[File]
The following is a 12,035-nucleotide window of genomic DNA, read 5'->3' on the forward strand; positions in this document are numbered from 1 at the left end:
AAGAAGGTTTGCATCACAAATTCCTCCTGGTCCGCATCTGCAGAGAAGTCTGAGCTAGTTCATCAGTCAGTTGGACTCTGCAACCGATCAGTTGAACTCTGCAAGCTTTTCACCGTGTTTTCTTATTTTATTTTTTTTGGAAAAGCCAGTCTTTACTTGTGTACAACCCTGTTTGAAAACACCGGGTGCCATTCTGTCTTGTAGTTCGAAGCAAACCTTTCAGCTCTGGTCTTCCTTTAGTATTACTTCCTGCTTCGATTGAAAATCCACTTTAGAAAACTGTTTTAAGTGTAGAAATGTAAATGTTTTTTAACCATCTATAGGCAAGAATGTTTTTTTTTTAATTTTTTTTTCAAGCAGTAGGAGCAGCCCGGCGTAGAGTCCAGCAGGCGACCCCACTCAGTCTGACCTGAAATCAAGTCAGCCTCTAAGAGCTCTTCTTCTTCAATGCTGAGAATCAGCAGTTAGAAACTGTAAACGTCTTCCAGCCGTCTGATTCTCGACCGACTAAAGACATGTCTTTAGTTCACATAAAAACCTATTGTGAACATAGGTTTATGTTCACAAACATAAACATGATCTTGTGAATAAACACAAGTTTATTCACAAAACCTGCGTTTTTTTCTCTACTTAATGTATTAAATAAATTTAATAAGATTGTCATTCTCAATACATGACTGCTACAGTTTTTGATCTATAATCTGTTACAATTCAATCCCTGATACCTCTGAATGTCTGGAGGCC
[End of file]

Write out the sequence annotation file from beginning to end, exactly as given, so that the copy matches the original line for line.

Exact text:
The following is a 12,035-nucleotide window of genomic DNA, read 5'->3' on the forward strand; positions in this document are numbered from 1 at the left end:
AAGAAGGTTTGCATCACAAATTCCTCCTGGTCCGCATCTGCAGAGAAGTCTGAGCTAGTTCATCAGTCAGTTGGACTCTGCAACCGATCAGTTGAACTCTGCAAGCTTTTCACCGTGTTTTCTTATTTTATTTTTTTTGGAAAAGCCAGTCTTTACTTGTGTACAACCCTGTTTGAAAACACCGGGTGCCATTCTGTCTTGTAGTTCGAAGCAAACCTTTCAGCTCTGGTCTTCCTTTAGTATTACTTCCTGCTTCGATTGAAAATCCACTTTAGAAAACTGTTTTAAGTGTAGAAATGTAAATGTTTTTTAACCATCTATAGGCAAGAATGTTTTTTTTTTAATTTTTTTTTCAAGCAGTAGGAGCAGCCCGGCGTAGAGTCCAGCAGGCGACCCCACTCAGTCTGACCTGAAATCAAGTCAGCCTCTAAGAGCTCTTCTTCTTCAATGCTGAGAATCAGCAGTTAGAAACTGTAAACGTCTTCCAGCCGTCTGATTCTCGACCGACTAAAGACATGTCTTTAGTTCACATAAAAACCTATTGTGAACATAGGTTTATGTTCACAAACATAAACATGATCTTGTGAATAAACACAAGTTTATTCACAAAACCTGCGTTTTTTTCTCTACTTAATGTATTAAATAAATTTAATAAGATTGTCATTCTCAATACATGACTGCTACAGTTTTTGATCTATAATCTGTTACAATTCAATCCCTGATACCTCTGAATGTCTGGAGGCC